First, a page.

All of this language is a bit archaic and legalistic, but the law essentially requires that the defendant did something more than merely injure you before punitive damages can be awarded. Instead, they have to have had some kind of recognition that what they were doing was likely to cause you injury, and they went ahead anyway without consideration of that risk. Additionally, actual intent to cause you injury can often satisfy this “malice” requirement too.
In cases involving non-physical injuries – such as monetary injuries – fraud might be necessary for punitive damages.
What Are Punitive Damages and How Are They Decided in Maryland?
Punitive damages are separate from the “compensatory” damages you get in an injury case. Compensatory damages are there to reimburse you for expenses and “make you whole” – i.e., to pay you back – for other harms you faced. So for example, if you were injured and faced medical bills and time off work, then the medical expenses and lost wages would be compensatory damages. You can also get compensatory damages for “non-economic” harms like mental and emotional distress or pain and suffering.
Goals of Punitive Damages
Punitive damages, on the other hand, focus on the defendant, not the victim. These damages are meant to punish them for what they did. Sometimes these damages are called “exemplary damages” in that they make an example out of the defendant.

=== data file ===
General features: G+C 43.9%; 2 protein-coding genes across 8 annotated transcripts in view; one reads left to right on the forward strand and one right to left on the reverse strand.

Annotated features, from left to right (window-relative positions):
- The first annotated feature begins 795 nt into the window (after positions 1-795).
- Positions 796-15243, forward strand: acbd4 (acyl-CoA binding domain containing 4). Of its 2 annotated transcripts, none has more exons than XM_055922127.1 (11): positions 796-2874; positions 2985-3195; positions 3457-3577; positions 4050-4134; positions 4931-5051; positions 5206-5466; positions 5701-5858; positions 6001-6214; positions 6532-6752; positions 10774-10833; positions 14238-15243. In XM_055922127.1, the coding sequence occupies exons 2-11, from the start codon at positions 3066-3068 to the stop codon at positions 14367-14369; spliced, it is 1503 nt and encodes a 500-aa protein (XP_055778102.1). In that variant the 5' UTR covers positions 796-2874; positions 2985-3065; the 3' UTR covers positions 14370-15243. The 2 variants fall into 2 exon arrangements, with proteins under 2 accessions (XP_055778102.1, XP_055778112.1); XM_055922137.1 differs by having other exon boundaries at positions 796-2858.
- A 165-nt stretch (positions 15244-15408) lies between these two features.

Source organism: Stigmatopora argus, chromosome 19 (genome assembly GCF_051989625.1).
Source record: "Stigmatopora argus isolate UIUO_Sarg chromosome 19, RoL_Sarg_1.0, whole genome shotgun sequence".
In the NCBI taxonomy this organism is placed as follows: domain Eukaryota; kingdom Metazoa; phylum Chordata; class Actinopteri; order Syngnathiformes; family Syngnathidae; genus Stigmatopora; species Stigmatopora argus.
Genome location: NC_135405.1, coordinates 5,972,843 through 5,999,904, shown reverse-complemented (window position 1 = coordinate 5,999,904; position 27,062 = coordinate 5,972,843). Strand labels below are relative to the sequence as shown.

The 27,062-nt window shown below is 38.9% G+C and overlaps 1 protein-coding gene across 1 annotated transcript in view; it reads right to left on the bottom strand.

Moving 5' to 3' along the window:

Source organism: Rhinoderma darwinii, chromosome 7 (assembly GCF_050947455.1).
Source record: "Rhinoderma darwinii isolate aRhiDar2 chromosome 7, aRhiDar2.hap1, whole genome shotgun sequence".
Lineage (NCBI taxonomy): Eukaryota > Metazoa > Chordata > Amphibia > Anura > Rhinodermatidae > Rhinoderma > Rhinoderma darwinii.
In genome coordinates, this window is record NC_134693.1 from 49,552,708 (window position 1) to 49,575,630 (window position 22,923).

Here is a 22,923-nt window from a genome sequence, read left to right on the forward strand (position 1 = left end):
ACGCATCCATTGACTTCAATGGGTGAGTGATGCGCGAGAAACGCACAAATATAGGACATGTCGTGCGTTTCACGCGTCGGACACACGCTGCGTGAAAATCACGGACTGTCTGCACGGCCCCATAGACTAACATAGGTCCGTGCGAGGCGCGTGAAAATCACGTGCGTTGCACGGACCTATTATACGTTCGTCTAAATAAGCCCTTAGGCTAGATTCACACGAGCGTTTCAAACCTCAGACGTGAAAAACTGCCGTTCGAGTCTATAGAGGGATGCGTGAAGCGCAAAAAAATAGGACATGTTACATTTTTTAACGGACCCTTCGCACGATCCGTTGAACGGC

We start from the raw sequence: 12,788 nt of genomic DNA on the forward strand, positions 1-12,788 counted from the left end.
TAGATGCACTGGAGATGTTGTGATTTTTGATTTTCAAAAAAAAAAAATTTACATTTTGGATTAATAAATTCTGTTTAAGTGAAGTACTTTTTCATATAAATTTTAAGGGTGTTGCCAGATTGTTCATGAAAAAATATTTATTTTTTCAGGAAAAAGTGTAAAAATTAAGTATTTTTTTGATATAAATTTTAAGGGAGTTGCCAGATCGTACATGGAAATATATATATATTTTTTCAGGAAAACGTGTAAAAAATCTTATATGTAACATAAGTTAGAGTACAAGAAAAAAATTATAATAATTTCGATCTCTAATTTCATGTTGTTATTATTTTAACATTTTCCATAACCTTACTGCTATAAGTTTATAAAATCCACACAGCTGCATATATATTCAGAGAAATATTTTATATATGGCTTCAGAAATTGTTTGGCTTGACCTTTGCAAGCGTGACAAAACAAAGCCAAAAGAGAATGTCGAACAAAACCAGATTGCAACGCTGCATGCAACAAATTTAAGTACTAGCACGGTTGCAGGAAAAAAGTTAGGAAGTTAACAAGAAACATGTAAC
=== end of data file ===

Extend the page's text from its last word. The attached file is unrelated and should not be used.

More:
Punitive damages are also intended to deter future similar incidents. There are two types of deterrence involved here: specific deterrence and general deterrence. Specific deterrence is when you try to prevent the same actor – the same person or company – from repeating similar actions. General deterrence is when you try to stop similarly situated parties from doing the same thing by making an example of the defendant in this case.
Calculating Punitive Damages
Punitive damages are focused on the defendant and how bad their conduct was rather than how much harm the victim faced. As such, punitive damages are often calculated by looking at how much the court needs to order in damages to make the defendant feel the impact of the damages. This often means issuing higher punitive damages in cases involving large companies and corporations than in cases involving individuals. For example, a trucking company that violated federal regulations and forced its drivers to falsify driving logs could face very high punitives, but a working-class driver who caused a crash during a fit of road rage might face lower punitives.
Limits on Punitive Damages
Aside from the actual malice requirement and other requirements discussed above, there are other limits on how much the court can award. Specifically, courts must make the punitive damages proportionate to the defendant’s actions; they cannot issue outrageously high damages for minor conduct just because the defendant can afford them.
Courts have variously put caps at a 10:1 ratio compared to the other damages in the case, but a 2018 case did uphold a 20:1 ratio, recognizing that lighter conduct might not qualify for such a high ratio.
Call Our Maryland Personal Injury Attorneys Today
For help if you were injured in an accident, call (410) 694-7291 for a free case review with Rice, Murtha & Psoras’ Baltimore personal injury attorneys.